Niggas Is Men is the second episode of the Quelle Chris’ 2 Dirt 4 TV series. The production is handled by Stifu, Messiah Musik, and of course, Quelle himself. The majority of the songs feature verses from Cavalier, who's candence compliments Quelle’s oddball delivery quite well. “Natural Flavors” has the captivating buzzed-out bass beat that invokes the same feeling of intrigue that almost broke the Internet the first time everyone heard The S.O.N. EP. Tracks like “Greene Eyes”, “Good Days” and “Long Tokes” are the type of head-nodders that rely heavily on raw sample loops.

Mr. MFN eXquire – Kismet
Kismet, which means “fate” or “destiny”, is also the name of the new tape by New York’s Mr. MFN eXquire. And while it may seem like an odd title choice for a tape whose cover art shows the emcee gripping a naked woman’s rear end in a pose that can’t be construed as anything other than standing coitus, it’s actually very apropos given the direction he’s taken things since his 2011 tape, Lost in Translation. Sure, the raunchiness and wild’n out aspects are still intact, but several tracks are dedicated to personal insights and human growth. On “Vanilla Rainbows” which apes Curtis Mayfield’s “Give Me Your Love (Love Song)”, the emcee displays his genuine love and respect for women. “Cherry Raindrops,” a tale of ill-fated love and all the struggles that go along with falling out of it, shows him being creepily honest, as he raps things like, “I kissed her on the spine and I kissed her thighs/I almost licked her ass but she started to cry.” Even the lone skit here, “She’s Not Fucking With Me” is a far cry from the blow-job-from-a-hoe-caught-on-tape one that appeared on Translation. This time around he and an unidentified woman are lying in bed, whispering I-love-yous to each other. For the most part, Kismet is dare I say, a kinder, gentler eXquire. That is not to say he doesn’t go hard in typical braggadocios rap fashion from time to time (see: “Illest Niggaz Breathin,’” “Tomorrow’s Gone,” and “Orbz a.k.a. Some Wise Quote Drake Never Said.”) but overall, the tape is more on the personal revelations tip than anything else. eXquire’s flows and beat selections are as varied as you’d expect from a man who refers to himself as an “avant-garde hood nigga.” “Hoes I Don’t Remember” is the Willie Nelson “For All the Girls I’ve Loved Before” of rap songs, if ever there was one.

KRNDN – Everything’s Nothing
KRNDN is how Krondon from Strong Arm Steady spells his name now, because he’s like, a rapper and stuff. Everything’s Nothing is his first solo outing, and as anyone familiar with SAS would expect, it’s impressive as hell. It’s hard to put this into words, so I’m not sure this will make sense anyone besides me, but it’s almost as if Krondon accidently created a better piece of art than Kendrick Lamar very purposefully attempted to create with good kid, m.A.A.d city. Against a backdrop of smoothed-out beats (by Cardo, DJ Dahi, DJ Khalil, and 321) he interweaves autobiographical memoirs and herb-puffed anecdotes; parading the laid-back, sunny vibe of California rider music. The sound emanating from your speakers will only enhance the hallucinogenic properties of whatever it is you ingested...if that’s your thing or whatever. Props for the imagery too, which is very much in the vein of DIY zine art.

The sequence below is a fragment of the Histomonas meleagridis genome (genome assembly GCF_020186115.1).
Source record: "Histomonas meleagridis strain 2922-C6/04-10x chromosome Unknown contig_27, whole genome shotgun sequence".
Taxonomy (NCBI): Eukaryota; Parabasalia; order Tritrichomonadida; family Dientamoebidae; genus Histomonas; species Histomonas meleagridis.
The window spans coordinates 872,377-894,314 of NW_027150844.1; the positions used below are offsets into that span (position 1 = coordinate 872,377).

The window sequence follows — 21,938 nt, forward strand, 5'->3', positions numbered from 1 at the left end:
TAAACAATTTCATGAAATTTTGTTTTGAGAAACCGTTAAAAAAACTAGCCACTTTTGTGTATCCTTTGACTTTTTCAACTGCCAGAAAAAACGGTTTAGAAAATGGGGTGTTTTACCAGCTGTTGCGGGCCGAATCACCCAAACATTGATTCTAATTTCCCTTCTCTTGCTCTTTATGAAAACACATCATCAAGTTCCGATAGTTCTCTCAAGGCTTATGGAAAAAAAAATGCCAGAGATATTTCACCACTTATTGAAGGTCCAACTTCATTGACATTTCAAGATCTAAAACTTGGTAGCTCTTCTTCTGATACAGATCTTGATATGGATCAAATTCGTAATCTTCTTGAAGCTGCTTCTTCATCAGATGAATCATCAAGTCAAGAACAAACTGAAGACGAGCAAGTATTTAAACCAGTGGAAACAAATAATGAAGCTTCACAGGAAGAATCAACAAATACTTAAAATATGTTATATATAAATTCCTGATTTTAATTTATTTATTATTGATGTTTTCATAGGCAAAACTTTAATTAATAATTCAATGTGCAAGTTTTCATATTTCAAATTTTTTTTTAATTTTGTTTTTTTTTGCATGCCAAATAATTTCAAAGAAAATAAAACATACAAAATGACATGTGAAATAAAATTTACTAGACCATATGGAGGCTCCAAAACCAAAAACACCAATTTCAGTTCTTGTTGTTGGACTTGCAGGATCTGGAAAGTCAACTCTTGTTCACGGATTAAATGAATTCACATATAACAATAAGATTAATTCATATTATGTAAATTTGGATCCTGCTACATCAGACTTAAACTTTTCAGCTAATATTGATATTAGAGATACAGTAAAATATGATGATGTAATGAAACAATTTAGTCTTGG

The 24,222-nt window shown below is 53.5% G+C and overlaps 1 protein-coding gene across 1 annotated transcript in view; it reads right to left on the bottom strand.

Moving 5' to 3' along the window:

Black Dave – Stay Black
“All I do is rap – All I do is skate,” states the rapper/skater on “Rap & Skate,” the mid-tape track that in the simplest terms possible sums up what Black Dave is all about. Although he’s a New Yorker, Dave applies a multifarious approach to rap, successfully flexing mic skills in a variety of regional styles. He effectively stirs an alluring cocktail of trap, club and boom-bap. Lyrically, he’s not saying much that hasn’t been heard before (see: song titles like “Bitch Nigga Why You Fake?” and “Muthafuck My Enemies!”) but that’s also one of Stay Black’s chief qualities – it’s fucking rap music, man!

Runner Ups: Gunplay - Cops & Robbers, SpaceGhostPurrp - B.M.W., Termanology - Hood Politics 7, Tree - Sunday School II: When Church Lets Out, Western Tink & Beautiful Lou - Mobbin' No Sobbin'

Read 2012's mid-year top five rap mixtapes here.  And year-end best-of here.